by Kelly Ann Naylor, UNICEF, RWSN Chair
Accessibility. Availability. Quality. These are the three criteria that define a safely managed
drinking water service under SDG 6.1. While accessibility and
availability were known challenges for rural water supply services, the scale
of the problem of rural water quality was not well quantified, until last
UNICEF JMP Update Report 2017 put the water quality issue firmly on
the map for rural water supply. While 73% of the world’s population drinks
water free from contamination bacteriological and chemical contamination, only
55% of the world’s rural population – just over half – drinks safe water.
Furthermore, estimates for water quality are only available for 45% of the global
population. The JMP report notes that these data suggest that levels of
compliance with drinking water standards are likely to be low in developing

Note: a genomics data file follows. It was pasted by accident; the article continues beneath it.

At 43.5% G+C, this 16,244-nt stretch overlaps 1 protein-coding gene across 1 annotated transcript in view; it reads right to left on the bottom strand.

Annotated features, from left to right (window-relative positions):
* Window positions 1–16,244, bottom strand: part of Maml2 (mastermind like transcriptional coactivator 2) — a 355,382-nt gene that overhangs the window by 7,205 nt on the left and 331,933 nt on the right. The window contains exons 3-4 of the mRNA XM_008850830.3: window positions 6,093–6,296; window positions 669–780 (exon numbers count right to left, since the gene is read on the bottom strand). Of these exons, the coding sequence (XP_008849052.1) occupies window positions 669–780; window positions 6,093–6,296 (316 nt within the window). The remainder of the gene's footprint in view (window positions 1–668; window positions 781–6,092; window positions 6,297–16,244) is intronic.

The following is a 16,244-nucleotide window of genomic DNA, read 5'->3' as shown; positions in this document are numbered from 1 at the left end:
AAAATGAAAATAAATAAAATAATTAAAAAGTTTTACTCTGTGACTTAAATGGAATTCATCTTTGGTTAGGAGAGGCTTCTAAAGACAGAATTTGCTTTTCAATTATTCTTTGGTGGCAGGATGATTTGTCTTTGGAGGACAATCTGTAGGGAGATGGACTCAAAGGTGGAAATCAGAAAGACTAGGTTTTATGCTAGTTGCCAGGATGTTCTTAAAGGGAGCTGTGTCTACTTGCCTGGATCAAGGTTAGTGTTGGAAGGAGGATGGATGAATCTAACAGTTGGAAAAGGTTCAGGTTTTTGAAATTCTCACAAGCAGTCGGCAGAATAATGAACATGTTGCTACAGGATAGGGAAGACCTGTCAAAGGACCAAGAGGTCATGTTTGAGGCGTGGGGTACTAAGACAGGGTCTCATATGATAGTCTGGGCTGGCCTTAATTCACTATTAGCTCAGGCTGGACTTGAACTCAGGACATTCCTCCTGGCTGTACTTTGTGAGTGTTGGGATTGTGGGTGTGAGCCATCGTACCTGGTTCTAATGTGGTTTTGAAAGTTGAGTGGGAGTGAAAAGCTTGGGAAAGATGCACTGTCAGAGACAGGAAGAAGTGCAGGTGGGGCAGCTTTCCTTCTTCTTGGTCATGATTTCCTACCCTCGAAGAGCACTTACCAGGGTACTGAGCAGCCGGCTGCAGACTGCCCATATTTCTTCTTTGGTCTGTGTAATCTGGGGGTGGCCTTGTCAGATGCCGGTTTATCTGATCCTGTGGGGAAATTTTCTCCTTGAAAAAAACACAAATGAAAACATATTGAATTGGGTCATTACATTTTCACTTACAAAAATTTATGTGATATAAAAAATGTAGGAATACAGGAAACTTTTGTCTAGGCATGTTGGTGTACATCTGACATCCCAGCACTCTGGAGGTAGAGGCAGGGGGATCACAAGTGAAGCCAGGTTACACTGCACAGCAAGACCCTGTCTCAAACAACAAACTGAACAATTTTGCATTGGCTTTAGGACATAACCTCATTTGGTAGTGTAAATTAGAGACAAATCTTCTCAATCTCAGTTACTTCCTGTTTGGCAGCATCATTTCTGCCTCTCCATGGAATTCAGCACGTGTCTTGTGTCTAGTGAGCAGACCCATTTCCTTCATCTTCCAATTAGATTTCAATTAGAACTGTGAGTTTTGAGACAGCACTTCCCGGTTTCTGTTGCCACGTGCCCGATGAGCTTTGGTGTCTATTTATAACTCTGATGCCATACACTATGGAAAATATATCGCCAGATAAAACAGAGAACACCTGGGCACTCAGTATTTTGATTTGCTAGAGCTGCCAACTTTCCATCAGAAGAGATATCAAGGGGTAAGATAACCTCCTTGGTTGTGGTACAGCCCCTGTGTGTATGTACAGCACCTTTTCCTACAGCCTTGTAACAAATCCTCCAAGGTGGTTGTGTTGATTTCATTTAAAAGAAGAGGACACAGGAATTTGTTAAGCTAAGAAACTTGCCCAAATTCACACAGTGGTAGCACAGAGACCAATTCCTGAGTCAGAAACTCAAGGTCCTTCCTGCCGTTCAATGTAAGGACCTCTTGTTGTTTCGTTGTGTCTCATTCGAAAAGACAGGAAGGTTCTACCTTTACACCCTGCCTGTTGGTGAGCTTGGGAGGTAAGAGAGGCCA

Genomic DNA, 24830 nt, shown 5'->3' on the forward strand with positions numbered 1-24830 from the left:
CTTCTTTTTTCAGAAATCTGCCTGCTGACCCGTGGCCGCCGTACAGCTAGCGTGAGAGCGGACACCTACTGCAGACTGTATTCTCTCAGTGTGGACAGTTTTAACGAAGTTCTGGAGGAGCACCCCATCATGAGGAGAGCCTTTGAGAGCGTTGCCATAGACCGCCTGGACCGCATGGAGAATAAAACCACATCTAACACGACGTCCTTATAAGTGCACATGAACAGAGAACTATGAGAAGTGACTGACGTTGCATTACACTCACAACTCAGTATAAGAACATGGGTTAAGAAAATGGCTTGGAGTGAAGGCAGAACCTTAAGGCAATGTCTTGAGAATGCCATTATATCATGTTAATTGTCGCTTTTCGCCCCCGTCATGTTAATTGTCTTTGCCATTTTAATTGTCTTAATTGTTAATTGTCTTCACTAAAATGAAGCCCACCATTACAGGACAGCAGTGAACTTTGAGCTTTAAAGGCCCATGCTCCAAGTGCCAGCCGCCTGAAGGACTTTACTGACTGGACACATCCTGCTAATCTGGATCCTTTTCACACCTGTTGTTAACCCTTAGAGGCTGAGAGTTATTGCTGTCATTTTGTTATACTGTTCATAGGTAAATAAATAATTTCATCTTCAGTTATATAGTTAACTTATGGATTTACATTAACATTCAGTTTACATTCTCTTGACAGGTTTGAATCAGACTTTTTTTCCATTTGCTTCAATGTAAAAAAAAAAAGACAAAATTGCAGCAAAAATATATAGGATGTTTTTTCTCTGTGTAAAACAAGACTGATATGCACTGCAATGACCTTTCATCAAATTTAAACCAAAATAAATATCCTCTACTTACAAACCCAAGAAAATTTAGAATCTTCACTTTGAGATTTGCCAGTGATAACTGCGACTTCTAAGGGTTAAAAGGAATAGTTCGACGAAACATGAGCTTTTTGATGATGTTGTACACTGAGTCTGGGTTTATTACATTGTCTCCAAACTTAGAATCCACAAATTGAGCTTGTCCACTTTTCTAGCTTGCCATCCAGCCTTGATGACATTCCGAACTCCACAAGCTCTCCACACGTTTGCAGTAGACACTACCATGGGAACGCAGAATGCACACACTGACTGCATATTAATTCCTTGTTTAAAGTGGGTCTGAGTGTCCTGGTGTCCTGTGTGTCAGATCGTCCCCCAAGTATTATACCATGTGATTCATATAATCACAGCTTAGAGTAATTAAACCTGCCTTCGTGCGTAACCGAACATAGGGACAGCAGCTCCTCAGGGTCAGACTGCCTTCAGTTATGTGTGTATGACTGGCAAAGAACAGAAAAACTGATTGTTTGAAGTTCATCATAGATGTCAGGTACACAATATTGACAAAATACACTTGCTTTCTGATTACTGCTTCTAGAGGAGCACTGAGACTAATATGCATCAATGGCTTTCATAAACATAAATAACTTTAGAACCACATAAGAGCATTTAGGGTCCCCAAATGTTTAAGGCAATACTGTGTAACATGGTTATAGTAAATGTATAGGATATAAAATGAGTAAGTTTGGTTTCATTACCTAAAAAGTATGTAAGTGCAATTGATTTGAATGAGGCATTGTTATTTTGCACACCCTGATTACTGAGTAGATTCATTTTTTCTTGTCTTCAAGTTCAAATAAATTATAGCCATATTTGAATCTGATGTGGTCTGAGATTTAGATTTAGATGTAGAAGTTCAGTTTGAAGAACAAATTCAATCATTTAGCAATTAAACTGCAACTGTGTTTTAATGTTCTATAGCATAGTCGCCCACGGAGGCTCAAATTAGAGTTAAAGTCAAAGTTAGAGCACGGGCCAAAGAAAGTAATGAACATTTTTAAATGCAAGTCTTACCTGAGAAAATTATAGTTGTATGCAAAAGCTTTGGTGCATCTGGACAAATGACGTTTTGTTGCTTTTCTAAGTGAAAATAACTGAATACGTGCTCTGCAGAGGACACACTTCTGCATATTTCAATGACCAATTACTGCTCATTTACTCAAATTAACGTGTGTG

many aspects of rural drinking water services, but there had not been a specific
focus on water quality thus far. Given the importance of this issue for
rural people, RWSN is proud to announce a new partnership with The Water
Institute at UNC Chapel Hill to tackle the quality of water in rural
water services. According to Professor Jamie Bartram (Director, The Water
Institute at UNC), “this partnership will leverage the powerful RWSN
platform and The Water Institute’s expertise in water quality and management to
bring up to date evidence and methods to the members of the network. As a
new Topic Leader in Mapping and Monitoring, The Water Institute aims to bring
evidence and practice closer by facilitating lively discussion and producing
practical guidance on Safely Managed Water.” You can find out more
about this new partnership in the section below.
and availability of drinking water also remain critical issues for rural
populations. Women and girls are responsible for water collection in 8